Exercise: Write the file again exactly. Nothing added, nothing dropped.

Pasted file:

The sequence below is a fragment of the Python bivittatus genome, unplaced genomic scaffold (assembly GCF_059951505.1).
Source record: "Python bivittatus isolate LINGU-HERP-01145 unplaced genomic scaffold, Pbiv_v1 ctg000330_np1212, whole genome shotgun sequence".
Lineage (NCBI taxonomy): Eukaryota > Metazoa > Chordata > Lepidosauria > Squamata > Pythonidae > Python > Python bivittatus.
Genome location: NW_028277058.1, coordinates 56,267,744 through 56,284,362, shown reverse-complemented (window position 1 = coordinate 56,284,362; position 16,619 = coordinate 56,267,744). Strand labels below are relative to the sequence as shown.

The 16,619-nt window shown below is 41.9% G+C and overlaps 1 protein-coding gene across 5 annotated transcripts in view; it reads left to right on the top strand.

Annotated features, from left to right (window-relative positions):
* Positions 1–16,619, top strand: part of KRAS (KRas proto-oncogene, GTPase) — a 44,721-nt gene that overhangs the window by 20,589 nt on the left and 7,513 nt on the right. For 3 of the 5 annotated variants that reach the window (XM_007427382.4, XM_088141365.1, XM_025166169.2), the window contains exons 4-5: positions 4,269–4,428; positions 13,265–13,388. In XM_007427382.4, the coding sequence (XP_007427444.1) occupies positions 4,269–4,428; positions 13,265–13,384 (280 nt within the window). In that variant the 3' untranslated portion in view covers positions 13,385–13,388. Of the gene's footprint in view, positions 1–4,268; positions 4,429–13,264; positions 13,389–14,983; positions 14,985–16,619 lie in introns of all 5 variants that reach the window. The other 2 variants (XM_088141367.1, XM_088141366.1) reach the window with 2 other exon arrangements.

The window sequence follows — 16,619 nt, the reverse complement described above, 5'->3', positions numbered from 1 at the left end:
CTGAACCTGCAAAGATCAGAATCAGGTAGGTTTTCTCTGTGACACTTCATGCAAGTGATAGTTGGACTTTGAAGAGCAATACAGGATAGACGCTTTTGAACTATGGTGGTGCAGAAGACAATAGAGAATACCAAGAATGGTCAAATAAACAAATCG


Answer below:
The sequence below is a fragment of the Python bivittatus genome, unplaced genomic scaffold (assembly GCF_059951505.1).
Source record: "Python bivittatus isolate LINGU-HERP-01145 unplaced genomic scaffold, Pbiv_v1 ctg000330_np1212, whole genome shotgun sequence".
Lineage (NCBI taxonomy): Eukaryota > Metazoa > Chordata > Lepidosauria > Squamata > Pythonidae > Python > Python bivittatus.
Genome location: NW_028277058.1, coordinates 56,267,744 through 56,284,362, shown reverse-complemented (window position 1 = coordinate 56,284,362; position 16,619 = coordinate 56,267,744). Strand labels below are relative to the sequence as shown.

The 16,619-nt window shown below is 41.9% G+C and overlaps 1 protein-coding gene across 5 annotated transcripts in view; it reads left to right on the top strand.

Annotated features, from left to right (window-relative positions):
* Positions 1–16,619, top strand: part of KRAS (KRas proto-oncogene, GTPase) — a 44,721-nt gene that overhangs the window by 20,589 nt on the left and 7,513 nt on the right. For 3 of the 5 annotated variants that reach the window (XM_007427382.4, XM_088141365.1, XM_025166169.2), the window contains exons 4-5: positions 4,269–4,428; positions 13,265–13,388. In XM_007427382.4, the coding sequence (XP_007427444.1) occupies positions 4,269–4,428; positions 13,265–13,384 (280 nt within the window). In that variant the 3' untranslated portion in view covers positions 13,385–13,388. Of the gene's footprint in view, positions 1–4,268; positions 4,429–13,264; positions 13,389–14,983; positions 14,985–16,619 lie in introns of all 5 variants that reach the window. The other 2 variants (XM_088141367.1, XM_088141366.1) reach the window with 2 other exon arrangements.

The window sequence follows — 16,619 nt, the reverse complement described above, 5'->3', positions numbered from 1 at the left end:
CTGAACCTGCAAAGATCAGAATCAGGTAGGTTTTCTCTGTGACACTTCATGCAAGTGATAGTTGGACTTTGAAGAGCAATACAGGATAGACGCTTTTGAACTATGGTGGTGCAGAAGACAATAGAGAATACCAAGAATGGTCAAATAAACAAATCG